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Robert Reich


Robert Reich


Robert Reich, former U.S. Secretary of Labor, is professor of public policy at the University of California at Berkeley and the author of "Aftershock: The Next Economy and America's Future." He blogs at robertreich.org.


Sustaining the economy
By Robert Reich

ON MAY 1, the Dow Jones Industrial Average hit its highest peak since December 2007. But April’s jobs report was a disappointment — only 115,000 new jobs were created. At least 125,000 are required each month just to keep up with the growth of our working-age population.
What’s going on?
Shares are up because corporate profits are up, and profits are up largely because companies have figured out how to do more with less.
One of the most striking legacies of the Great Recession has been the decline of full-time employment — as companies have substituted software or outsourced jobs abroad (courtesy of the Internet, making outsourcing more efficient than ever), or shifted them to contract workers also linked via Internet and software.

Tuesday, May 15, 2012 2:56 PM
 
Fairness needed to grow economy
By Robert Reich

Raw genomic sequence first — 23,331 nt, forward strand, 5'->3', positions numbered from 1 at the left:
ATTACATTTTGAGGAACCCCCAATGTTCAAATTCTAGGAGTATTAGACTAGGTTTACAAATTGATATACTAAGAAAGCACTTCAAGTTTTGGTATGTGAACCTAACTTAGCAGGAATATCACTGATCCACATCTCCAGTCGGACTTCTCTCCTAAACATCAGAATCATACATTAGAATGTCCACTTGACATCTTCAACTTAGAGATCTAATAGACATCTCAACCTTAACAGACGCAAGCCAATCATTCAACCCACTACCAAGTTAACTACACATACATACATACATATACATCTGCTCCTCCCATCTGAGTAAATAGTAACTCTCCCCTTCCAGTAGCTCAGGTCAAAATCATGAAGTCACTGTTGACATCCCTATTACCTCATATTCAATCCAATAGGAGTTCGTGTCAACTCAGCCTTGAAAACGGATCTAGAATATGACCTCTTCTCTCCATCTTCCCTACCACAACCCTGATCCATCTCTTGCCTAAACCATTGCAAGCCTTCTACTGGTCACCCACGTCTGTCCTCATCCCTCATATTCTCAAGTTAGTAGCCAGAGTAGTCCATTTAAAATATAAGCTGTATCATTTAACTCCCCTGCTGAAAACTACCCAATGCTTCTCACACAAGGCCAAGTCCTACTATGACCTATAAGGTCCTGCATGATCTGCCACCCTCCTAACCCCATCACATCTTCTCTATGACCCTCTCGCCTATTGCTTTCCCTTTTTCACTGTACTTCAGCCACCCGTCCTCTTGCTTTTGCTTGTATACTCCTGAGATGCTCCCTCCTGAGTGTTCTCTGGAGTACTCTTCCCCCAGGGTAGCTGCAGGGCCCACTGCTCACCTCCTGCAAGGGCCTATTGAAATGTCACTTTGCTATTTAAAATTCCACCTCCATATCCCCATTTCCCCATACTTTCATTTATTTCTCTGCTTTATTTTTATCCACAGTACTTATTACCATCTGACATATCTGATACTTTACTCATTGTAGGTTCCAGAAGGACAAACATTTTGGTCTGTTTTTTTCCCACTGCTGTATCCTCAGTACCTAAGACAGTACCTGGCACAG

GET READY FOR the tax wars.
President Obama wants to raise taxes on the rich, setting a minimum tax rate of 30% on millionaires (the so-called “Buffett Rule,” named after billionaire investor Warren Buffett, who says it’s unfair that he pays a lower tax rate than his secretary).

Mitt Romney, the presumed Republican presidential candidate, wants to lower taxes on the rich. He supports the House Republicans’ plan to cut the highest tax rate from 35% to 25%, thereby reducing the taxes of millionaires by an average of at least $150,000 a year.

Tuesday, May 01, 2012 5:25 PM
 
The house always wins
By Robert Reich

ANYONE WHO SAYS you can get rich through gambling is a fool or a knave. Multiply the size of the prize by your chance of winning it and you’ll always get a number far lower than what you put into the pot. The only sure winners are the organizers — casino owners, state lotteries and con artists of all kinds.

Tuesday, April 17, 2012 2:08 PM
 
Morality crisis in America
By Robert Reich

REPUBLICANS HAVE morality upside down. They’re condemning gay marriage, abortion, access to contraception and the wall separating church and state.
But the moral crisis in America isn’t a breakdown in private morality. It’s a breakdown in public morality. What Americans do in their bedrooms is their own business. What corporate executives and Wall Street financiers do in boardrooms and executive suites affect all of us.
We’re living through a new Gilded Age of financial fraud and conflicts of interest; exorbitant pay to executives, traders, hedge-fund and private-equity managers; tax loopholes that allow them to pay a lower rate than many middle-class Americans; and legalized bribery of public officials through unlimited campaign “donations.”

Tuesday, April 03, 2012 2:31 PM
 
Economic pie is growing again
By Robert Reich

FIRST, THE GOOD news. The economic pie is growing again. Growth in the fourth quarter last year hit 3% on an annualized rate. February’s 227,000 net new job mark the third month in a row of jobs gains well in excess of 200,000.